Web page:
What to do if you're diagnosed with a dementia

Dementia is a name of a condition, it is not a person. Each person, as they live with a dementia, will experience things that are individual to them. If you have been diagnosed, there is information and support to help you to live well with the condition.

A dementia diagnosis can help uncertainty 

A diagnosis of a dementia can be difficult news. An explanation of what the problem is, and what can be done about it, may help reduce some of the worry caused by uncertainty.

If you've been diagnosed with a dementia, it might help to talk it through with family and friends.

You can get help and support available from:

  • health services
  • social services
  • voluntary organisations

Why it is important to plan ahead 

Dementia is a progressive condition that is individual to each person. A timely diagnosis can help you plan ahead.

Key things to consider include:

  • staying well
  • services and support - find out what's available locally
  • legal and financial issues

Looking after your property and money

You may want help to manage your property and financial affairs.

You can formally appoint a friend, relative or professional to act on your behalf, by giving them a Power of Attorney.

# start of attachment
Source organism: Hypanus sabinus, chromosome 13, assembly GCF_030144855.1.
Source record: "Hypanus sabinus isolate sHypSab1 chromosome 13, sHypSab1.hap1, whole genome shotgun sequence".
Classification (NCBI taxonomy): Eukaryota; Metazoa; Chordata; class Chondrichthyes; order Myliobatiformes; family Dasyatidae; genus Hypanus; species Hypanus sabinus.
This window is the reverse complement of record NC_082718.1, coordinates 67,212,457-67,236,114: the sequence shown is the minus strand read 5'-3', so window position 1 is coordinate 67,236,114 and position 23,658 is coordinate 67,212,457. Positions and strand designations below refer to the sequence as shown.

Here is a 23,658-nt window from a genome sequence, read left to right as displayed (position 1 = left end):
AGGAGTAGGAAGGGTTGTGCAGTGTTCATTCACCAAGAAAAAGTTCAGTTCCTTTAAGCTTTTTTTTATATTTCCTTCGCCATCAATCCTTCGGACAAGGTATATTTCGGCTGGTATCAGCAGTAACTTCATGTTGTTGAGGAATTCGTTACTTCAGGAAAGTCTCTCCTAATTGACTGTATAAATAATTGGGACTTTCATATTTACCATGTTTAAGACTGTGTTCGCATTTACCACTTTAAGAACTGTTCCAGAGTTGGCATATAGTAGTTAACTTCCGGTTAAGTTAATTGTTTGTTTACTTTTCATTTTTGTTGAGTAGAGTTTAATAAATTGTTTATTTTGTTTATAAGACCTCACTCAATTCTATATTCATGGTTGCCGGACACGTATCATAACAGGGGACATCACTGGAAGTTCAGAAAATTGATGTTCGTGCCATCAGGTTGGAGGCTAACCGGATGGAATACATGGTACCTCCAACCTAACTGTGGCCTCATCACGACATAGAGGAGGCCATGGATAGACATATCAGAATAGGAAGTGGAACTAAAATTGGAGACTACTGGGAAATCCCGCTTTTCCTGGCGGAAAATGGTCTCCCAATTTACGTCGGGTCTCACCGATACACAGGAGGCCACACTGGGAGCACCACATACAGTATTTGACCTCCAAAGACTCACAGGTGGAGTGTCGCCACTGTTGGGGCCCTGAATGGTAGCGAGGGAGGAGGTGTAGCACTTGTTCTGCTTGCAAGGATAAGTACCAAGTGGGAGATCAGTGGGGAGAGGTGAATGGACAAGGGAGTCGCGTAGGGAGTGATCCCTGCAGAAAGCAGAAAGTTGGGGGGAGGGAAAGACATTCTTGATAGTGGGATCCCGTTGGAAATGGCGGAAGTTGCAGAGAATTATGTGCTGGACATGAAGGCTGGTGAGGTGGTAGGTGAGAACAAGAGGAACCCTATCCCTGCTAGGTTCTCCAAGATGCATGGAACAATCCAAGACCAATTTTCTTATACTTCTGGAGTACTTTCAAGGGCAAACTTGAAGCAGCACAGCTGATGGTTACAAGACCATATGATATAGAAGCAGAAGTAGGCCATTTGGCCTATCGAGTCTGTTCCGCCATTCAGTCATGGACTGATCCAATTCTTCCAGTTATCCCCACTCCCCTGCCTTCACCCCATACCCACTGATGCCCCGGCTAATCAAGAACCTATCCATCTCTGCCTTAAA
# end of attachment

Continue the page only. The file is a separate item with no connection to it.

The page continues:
To read more about enduring power of attorney, go to:

Looking after your health and wellbeing 

Looking after your health and wellbeing is important for everyone, including people with a dementia. If you are living with a dementia, key things include:

  • looking after your health
  • maintaining a social life
  • ways to combat sleep problems in dementia
  • keeping active and occupied
  • self care in dementia

To read more about living well with a dementia, go to the NHS website.

Financial matters 

There are different benefits and financial support available if you have a dementia or support someone with a dementia. To find out about help and support, speak to your key worker.

Driving and dementia 

Some people with dementia prefer to give up driving because they find it stressful, but others continue driving. To continue driving, you must inform the Driver & Vehicle Agency (DVA) that you have a dementia.

The DVA will ask for medical reports and possibly a special driving assessment to decide whether you can continue driving.

To read more, go to:

Where to find help and support

You can find more information and support services from the following organisations, see also ‘more useful links section’:

More useful links

The information on this page was adapted from original content on NHS website.

Share this page


Your comments are anonymous and can’t be responded to - if you would like a reply, use the feedback form.

Your comments
Plain text only, 750 characters maximum. Don't include personal or financial information.